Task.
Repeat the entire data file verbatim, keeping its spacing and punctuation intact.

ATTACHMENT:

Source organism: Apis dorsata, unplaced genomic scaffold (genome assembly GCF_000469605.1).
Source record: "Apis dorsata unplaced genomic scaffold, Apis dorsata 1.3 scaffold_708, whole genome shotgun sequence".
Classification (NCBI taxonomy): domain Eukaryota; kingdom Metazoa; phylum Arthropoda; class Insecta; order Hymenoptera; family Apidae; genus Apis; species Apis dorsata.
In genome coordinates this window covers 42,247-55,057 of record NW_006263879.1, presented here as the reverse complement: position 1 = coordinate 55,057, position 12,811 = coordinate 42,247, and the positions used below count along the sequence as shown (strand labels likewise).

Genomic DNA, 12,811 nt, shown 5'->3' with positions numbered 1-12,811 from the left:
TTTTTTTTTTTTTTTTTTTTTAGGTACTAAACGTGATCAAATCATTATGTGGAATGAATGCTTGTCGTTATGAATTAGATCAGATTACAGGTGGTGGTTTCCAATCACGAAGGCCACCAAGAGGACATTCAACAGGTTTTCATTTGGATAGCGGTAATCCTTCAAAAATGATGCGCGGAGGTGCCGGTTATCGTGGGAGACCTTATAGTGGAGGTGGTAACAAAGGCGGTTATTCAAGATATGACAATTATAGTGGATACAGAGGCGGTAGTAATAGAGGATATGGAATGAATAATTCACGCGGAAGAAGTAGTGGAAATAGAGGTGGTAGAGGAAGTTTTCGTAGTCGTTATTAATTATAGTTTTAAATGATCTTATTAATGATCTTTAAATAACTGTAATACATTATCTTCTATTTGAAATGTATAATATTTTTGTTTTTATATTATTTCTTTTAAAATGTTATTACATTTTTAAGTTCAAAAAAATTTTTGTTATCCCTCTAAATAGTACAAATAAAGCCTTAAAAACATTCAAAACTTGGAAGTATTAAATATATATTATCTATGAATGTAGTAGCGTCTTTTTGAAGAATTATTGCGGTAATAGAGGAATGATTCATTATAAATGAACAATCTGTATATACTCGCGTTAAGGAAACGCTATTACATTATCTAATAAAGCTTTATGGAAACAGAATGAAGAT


Source organism: Apis dorsata, unplaced genomic scaffold (genome assembly GCF_000469605.1).
Source record: "Apis dorsata unplaced genomic scaffold, Apis dorsata 1.3 scaffold_708, whole genome shotgun sequence".
Classification (NCBI taxonomy): domain Eukaryota; kingdom Metazoa; phylum Arthropoda; class Insecta; order Hymenoptera; family Apidae; genus Apis; species Apis dorsata.
In genome coordinates this window covers 42,247-55,057 of record NW_006263879.1, presented here as the reverse complement: position 1 = coordinate 55,057, position 12,811 = coordinate 42,247, and the positions used below count along the sequence as shown (strand labels likewise).

Genomic DNA, 12,811 nt, shown 5'->3' with positions numbered 1-12,811 from the left:
TTTTTTTTTTTTTTTTTTTTTAGGTACTAAACGTGATCAAATCATTATGTGGAATGAATGCTTGTCGTTATGAATTAGATCAGATTACAGGTGGTGGTTTCCAATCACGAAGGCCACCAAGAGGACATTCAACAGGTTTTCATTTGGATAGCGGTAATCCTTCAAAAATGATGCGCGGAGGTGCCGGTTATCGTGGGAGACCTTATAGTGGAGGTGGTAACAAAGGCGGTTATTCAAGATATGACAATTATAGTGGATACAGAGGCGGTAGTAATAGAGGATATGGAATGAATAATTCACGCGGAAGAAGTAGTGGAAATAGAGGTGGTAGAGGAAGTTTTCGTAGTCGTTATTAATTATAGTTTTAAATGATCTTATTAATGATCTTTAAATAACTGTAATACATTATCTTCTATTTGAAATGTATAATATTTTTGTTTTTATATTATTTCTTTTAAAATGTTATTACATTTTTAAGTTCAAAAAAATTTTTGTTATCCCTCTAAATAGTACAAATAAAGCCTTAAAAACATTCAAAACTTGGAAGTATTAAATATATATTATCTATGAATGTAGTAGCGTCTTTTTGAAGAATTATTGCGGTAATAGAGGAATGATTCATTATAAATGAACAATCTGTATATACTCGCGTTAAGGAAACGCTATTACATTATCTAATAAAGCTTTATGGAAACAGAATGAAGAT